PE Sups OK Mottley Lake Withdrawal

Published 4:32 pm Thursday, February 14, 2013

FARMVILLE – The Town of Farmville can release water from Mottley Lake, as far as the Prince Edward County Board of Supervisors is concerned.

Supervisors voted 5-2 on Tuesday night to approve the Town's request for a two-year extension of the permission granted last summer through the end of 2012.

Board Chairman William G. “Buckie” Fore, of the Buffalo District, and Vice Chairman Howard Simpson, of the Farmville District, voted against the permission-granting motion.

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During its February monthly meeting the following evening, Town Council tasked Town Manager Gerald Spates with writing Simpson for an explanation of his No vote.

Contacted by The Herald on Thursday morning and offered the chance to explain, Simpson said, “I'd rather get myself together and get my thoughts together before I go making any hasty statements on anything,” though he did wonder aloud why, if the Town had a question, someone hadn't simply called and asked him.

The letter to Simpson was suggested by Spates, who told Town Council “one thing kind of bothered me about what happened last night was that our representative, Mr. Simpson, voted against us getting the two-year extension on the water. And I think it would be good for this body to instruct me to write him a letter to find out what his reasons were behind voting against allowing us to withdraw water out of Mottley Lake. I just can't understand what the reasoning would be.”

The vote to write the letter was unanimous.

The County's permission is required by state law, which also stipulates the Department of Environmental Quality must grant its own subsequent approval because Mottley Lake, like all bodies of water in Virginia, is considered to be “waters of the state.”

State Code section 15.2-5122 states, “No locality or authority shall construct, provide or operate outside its boundaries any water supply impoundment system without first obtaining the consent of the governing body of the locality in which such system is located.”

The General Assembly effectively killed a bill brought forward at the Town's request by Delegate James Edmunds that would have granted an exemption for “an existing water system purchased by a town and located in the county in which the impoundment facility is totally or partially located, or for the orderly expansion of such water supply system.”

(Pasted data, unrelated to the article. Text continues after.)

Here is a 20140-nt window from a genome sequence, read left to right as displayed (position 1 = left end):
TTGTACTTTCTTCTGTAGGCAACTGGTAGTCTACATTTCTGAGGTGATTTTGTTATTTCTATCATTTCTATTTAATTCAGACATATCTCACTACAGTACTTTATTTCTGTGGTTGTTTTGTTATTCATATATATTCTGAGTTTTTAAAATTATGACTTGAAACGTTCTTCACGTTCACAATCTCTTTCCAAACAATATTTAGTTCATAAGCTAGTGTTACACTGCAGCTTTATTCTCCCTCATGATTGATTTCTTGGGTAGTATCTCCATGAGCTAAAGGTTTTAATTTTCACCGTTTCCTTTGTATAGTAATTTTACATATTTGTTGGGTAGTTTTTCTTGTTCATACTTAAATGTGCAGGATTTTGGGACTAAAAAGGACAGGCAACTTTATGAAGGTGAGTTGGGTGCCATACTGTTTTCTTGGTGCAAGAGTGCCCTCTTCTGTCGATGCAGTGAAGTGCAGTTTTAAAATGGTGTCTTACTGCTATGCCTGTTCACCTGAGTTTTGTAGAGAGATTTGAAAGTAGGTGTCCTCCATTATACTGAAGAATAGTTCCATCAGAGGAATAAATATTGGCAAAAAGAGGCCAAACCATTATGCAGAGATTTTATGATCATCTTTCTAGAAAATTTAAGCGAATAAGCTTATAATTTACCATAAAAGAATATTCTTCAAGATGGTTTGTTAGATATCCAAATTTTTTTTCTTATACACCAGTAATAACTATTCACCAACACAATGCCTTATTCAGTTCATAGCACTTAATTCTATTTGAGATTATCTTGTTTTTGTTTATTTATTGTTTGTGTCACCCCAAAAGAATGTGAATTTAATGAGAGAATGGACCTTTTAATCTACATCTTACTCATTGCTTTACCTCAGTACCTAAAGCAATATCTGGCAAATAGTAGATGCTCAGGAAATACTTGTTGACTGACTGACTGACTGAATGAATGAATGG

Mottley Lake, purchased by the Town as a drought relief water supply, is in Prince Edward County, several miles west of the Town's corporate limits. Some water runs from the lake into the Appomattox River year-round but a special siphon system would be used in times of severe drought to provide Farmville with enough water, Town officials believe, to effectively counteract the drought effect. The Town has also upgraded the well system at its water treatment plant as an additional insurance policy against the impact of a severe drought.

Prince Edward County's Board of Supervisors had taken proactive action in August, granting approval for the release of water from Mottley Lake, without the Town seeking it, at a time when the Appomattox River had seen its lowest July 31 level in 86 years. In 86 years, the river had never seen such a low flow on any of those other July 31sts.

The Town sought the two-year extension, granted this week by the Supervisors' vote, to avoid having to go back to the County for permission each year.

The permission was sought as a fallback position were Del. Edmunds' legislation fail to the pass the House. The legislation, in fact, died in sub-committee, never reaching the House floor for a vote.

The August 2012 letter from the Board Chairman Fore to Mayor Sydnor C. Newman, Jr. and Town Council members cited the State Code permission requirement and granted the Board of Supervisors' permission to use the water of Mottley Lake “as a temporary emergency water supply for the Town of Farmville from August 1, 2012 until December 31, 2012.

“Such action is being taken to ensure an adequate water supply exists to allow the Town to meet water supply demands at a time of extremely low flow in the Appomattox River,” the letter explained. “The Board of Supervisors is acting now to allow adequate time for the Town to obtain all necessary permits prior to the opening of the Prince Edward Public Schools, Fuqua School, and Longwood University which will increase the water demands on the Appomattox River.”